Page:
Understanding Duties and Taxes

Duties and taxes – the mere words evoke dread in the hearts and minds many online sellers. Fortunately, getting a handle on both of these facts-of-business-life isn’t nearly as daunting as you may think. While rates and requirements vary widely depending on the item itself and localities involved, online sources make it easy to decipher the jargon and manage your sales.

Your favorite online marketplace or shipping service can help with specifics, but here’s an introduction to the necessary paperwork that keeps your online store running and regulated.

What are customs?

Customs varies from jurisdiction to jurisdiction, but in a nutshell, it’s the agency or authority that sets and collects customs duties, as well as keeps an eye on the flow of goods in and out of the country. Customs and import duties are applied once merchandise reaches its country of destination.

What are duties?

Duties – also known as tariffs – are taxes levied by the government on the value of an item, plus freight and insurance. While these taxes are one of many that help support individual jurisdictions, duties also serve as a kind of consumption tax to control purchasing and protect the interests of local businesses. Duties amounts vary by country (averaging roughly 5 percent) and can include national sales and local taxes as well as customs fees. How this applies to you as a seller is that tariffs increase your buyers’ costs. If you factor in duties ahead of time, you can price your items appropriately – both to drive sales and help inform your buyers.

What are taxes?

Sales taxes are financial charges imposed by individual jurisdictions. Sales taxes generate state revenue; since tax rates vary widely as a seller, it is up to you to learn the requirements – if any – of your location. Remember, it’s your civic duty!

How are customs, duties and taxes calculated?

As stated above, these amounts vary a great deal depending on many factors, but there are lots of online resources that do the math for you. The U.S. Census Bureau (www.export.gov) sponsors a free online tool to help you identify the Harmonized System (an internationally recognized standardized system for traded goods classification) or Schedule B (export statistics collected and compiled by the U.S.) number for your product. With this number in hand, you can determine what you will pay in tariff and tax rates for the country to which you’re shipping.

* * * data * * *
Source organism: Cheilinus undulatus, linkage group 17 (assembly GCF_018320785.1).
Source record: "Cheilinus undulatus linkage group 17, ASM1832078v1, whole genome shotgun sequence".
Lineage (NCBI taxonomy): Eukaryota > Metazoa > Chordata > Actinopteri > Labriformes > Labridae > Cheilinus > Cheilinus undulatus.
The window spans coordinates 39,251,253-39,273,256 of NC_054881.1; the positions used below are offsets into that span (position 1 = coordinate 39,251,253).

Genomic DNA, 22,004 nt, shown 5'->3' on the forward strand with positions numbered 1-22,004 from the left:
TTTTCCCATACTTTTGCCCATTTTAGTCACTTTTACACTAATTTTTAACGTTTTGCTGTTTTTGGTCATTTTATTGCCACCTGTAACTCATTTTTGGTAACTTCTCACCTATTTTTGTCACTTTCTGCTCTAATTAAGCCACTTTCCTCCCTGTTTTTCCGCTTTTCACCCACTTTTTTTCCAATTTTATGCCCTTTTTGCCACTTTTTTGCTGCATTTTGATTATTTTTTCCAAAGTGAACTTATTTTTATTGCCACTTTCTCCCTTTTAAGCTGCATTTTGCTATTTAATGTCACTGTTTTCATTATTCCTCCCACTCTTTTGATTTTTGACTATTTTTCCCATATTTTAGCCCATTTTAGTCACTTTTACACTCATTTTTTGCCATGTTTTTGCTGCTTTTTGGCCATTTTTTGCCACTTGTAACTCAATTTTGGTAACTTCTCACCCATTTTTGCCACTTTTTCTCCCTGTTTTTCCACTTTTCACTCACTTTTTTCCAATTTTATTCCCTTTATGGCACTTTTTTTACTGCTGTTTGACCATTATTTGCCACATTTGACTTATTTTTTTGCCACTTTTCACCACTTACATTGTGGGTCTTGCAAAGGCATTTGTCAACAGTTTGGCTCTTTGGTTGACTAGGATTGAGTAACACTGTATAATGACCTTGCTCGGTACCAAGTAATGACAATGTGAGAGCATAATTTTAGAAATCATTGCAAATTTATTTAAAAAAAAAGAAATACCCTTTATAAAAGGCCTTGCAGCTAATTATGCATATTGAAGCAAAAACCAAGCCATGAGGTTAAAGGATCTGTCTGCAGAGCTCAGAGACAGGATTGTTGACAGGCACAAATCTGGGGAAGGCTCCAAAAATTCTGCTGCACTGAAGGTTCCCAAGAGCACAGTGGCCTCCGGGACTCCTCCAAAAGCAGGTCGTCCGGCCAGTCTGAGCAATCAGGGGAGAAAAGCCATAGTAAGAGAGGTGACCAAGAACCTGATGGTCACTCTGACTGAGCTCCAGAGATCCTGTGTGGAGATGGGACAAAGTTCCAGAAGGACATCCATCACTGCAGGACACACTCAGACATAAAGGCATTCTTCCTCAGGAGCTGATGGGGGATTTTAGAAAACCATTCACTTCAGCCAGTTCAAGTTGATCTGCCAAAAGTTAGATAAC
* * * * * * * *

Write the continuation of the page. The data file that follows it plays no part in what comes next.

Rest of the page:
Who is responsible for paying customs, duties and taxes?

The buyer of your product is typically responsible for paying these extra costs. However, you can improve sales if you are able to eliminate any surprises in costs. If a buyer purchased a product from you for $50, but then couldn’t afford the $150 their country customs/duties/taxes required, you’d have an unhappy customer, so help defray these costs by factoring these additional expenses into your product price. You wouldn’t want an inflated price tag to deter savvy shoppers from an international sale.

Policies Per Country

Customs vary by country. Here are some examples of what your buyer would have to pay in customs/duties/taxes to receive a product:

Tips to Remember

  • Help estimate extra fees for buyers. Your customers appreciate it! If you state upfront what customs, duties and taxes generally run your international customers, they can make informed decisions about purchasing. Encourage prospective buyers to contact you, refer them to your pricing source, or offer the most complete information possible as part of the listing.
  • Alert buyer to longer shipping times. The extra step of customs clearance adds time to your shipment window. Give your buyers a heads-up about possible delays, provide tracking numbers (if possible) for their convenience, and work additional days into your shipping policies as extra insurance against disappointment at the other end.
  • Think twice before marking “Gift” on your customs form. Don’t risk prosecution as a favor to your buyer: Marking sold merchandise as a “gift” is against the law if the item is truly not a gift from you to the recipient. Make sure you complete your customs forms according to the product being shipped.
  • Thoughtful packaging is key. Your items have a long journey ahead of them, with more than a few stops along the way. Package and pad them securely, and protect the mailing and return addresses with clear tape in case of any transit or clearance problems.

The Bottom Line

The extra steps required for international sales are intended to keep lines of communication clear,  prevent paperwork problems and help get the product into the buyers hands as fast as possible.  Now that you understand the reasoning behind the charges, sell across borders with clarity and confidence.